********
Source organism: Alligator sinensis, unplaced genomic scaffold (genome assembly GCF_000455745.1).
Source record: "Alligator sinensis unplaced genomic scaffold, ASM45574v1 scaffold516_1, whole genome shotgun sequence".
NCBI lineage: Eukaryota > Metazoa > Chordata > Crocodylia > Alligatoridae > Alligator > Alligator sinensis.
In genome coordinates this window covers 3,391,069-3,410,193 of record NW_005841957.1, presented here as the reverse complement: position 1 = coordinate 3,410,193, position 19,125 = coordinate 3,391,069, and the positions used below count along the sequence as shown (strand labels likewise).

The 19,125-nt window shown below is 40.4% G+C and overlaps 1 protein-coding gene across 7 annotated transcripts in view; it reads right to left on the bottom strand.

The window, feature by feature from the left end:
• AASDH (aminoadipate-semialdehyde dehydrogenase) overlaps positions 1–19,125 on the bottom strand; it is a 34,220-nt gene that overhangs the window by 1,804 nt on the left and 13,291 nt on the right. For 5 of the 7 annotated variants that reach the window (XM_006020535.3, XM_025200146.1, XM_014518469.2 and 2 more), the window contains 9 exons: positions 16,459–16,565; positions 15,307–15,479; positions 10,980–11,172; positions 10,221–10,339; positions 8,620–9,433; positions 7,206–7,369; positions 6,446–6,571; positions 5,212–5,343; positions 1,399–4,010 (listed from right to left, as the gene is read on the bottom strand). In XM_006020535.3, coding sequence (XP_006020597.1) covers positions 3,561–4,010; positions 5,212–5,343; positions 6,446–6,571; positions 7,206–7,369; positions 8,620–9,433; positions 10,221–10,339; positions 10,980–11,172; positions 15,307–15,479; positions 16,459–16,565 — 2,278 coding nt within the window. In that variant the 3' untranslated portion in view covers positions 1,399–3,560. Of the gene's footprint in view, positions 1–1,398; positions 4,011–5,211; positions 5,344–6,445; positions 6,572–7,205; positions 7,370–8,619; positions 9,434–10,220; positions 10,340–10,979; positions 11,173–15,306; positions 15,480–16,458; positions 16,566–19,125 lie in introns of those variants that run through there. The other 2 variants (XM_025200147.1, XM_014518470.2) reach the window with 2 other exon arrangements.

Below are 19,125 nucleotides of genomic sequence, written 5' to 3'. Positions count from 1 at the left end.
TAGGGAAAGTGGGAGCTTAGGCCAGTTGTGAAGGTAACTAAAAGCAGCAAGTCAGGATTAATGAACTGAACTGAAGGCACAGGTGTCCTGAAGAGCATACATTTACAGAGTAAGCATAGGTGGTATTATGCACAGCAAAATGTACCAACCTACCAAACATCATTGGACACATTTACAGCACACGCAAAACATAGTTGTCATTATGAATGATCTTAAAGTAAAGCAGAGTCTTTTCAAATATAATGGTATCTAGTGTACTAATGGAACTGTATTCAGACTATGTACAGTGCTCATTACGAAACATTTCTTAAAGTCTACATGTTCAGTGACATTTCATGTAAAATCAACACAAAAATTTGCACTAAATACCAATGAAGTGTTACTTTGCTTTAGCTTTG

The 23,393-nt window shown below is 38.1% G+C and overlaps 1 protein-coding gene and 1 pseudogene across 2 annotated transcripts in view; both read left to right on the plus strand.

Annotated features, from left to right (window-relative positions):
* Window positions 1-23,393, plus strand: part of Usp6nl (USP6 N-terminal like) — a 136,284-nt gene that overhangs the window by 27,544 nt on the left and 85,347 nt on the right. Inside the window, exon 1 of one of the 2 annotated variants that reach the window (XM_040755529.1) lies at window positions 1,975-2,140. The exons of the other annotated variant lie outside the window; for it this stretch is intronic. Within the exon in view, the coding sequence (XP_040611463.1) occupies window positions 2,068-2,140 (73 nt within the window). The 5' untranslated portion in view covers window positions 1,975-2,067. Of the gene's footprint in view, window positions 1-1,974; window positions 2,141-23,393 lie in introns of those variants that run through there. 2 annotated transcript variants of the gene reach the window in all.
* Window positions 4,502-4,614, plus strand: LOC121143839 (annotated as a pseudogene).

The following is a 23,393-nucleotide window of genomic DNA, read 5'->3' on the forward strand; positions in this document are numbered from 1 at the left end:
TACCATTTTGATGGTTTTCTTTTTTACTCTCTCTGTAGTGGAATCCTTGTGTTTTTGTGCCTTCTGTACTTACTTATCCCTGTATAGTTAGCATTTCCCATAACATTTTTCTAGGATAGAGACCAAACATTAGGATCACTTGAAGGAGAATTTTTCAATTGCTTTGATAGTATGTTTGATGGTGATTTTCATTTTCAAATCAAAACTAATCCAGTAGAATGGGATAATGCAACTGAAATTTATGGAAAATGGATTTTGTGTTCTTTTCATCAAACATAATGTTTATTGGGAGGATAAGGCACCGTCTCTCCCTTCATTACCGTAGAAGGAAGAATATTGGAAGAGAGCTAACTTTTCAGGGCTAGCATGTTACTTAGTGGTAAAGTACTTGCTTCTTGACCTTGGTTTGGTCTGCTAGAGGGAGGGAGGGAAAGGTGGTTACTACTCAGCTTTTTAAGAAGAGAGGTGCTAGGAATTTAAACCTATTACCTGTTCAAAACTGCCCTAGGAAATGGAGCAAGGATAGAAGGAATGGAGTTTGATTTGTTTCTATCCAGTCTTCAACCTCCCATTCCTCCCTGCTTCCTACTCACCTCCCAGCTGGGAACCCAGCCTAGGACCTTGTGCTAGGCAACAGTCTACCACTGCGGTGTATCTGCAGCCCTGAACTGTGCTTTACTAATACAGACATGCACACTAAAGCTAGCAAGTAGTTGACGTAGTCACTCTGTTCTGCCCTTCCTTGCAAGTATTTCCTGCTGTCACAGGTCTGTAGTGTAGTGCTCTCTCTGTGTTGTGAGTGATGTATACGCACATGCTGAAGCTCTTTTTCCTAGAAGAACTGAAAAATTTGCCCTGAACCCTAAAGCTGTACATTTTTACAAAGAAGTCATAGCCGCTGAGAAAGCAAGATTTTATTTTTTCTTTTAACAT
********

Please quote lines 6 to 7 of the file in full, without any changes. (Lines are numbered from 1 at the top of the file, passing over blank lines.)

The window, feature by feature from the left end:
• AASDH (aminoadipate-semialdehyde dehydrogenase) overlaps positions 1–19,125 on the bottom strand; it is a 34,220-nt gene that overhangs the window by 1,804 nt on the left and 13,291 nt on the right. For 5 of the 7 annotated variants that reach the window (XM_006020535.3, XM_025200146.1, XM_014518469.2 and 2 more), the window contains 9 exons: positions 16,459–16,565; positions 15,307–15,479; positions 10,980–11,172; positions 10,221–10,339; positions 8,620–9,433; positions 7,206–7,369; positions 6,446–6,571; positions 5,212–5,343; positions 1,399–4,010 (listed from right to left, as the gene is read on the bottom strand). In XM_006020535.3, coding sequence (XP_006020597.1) covers positions 3,561–4,010; positions 5,212–5,343; positions 6,446–6,571; positions 7,206–7,369; positions 8,620–9,433; positions 10,221–10,339; positions 10,980–11,172; positions 15,307–15,479; positions 16,459–16,565 — 2,278 coding nt within the window. In that variant the 3' untranslated portion in view covers positions 1,399–3,560. Of the gene's footprint in view, positions 1–1,398; positions 4,011–5,211; positions 5,344–6,445; positions 6,572–7,205; positions 7,370–8,619; positions 9,434–10,220; positions 10,340–10,979; positions 11,173–15,306; positions 15,480–16,458; positions 16,566–19,125 lie in introns of those variants that run through there. The other 2 variants (XM_025200147.1, XM_014518470.2) reach the window with 2 other exon arrangements.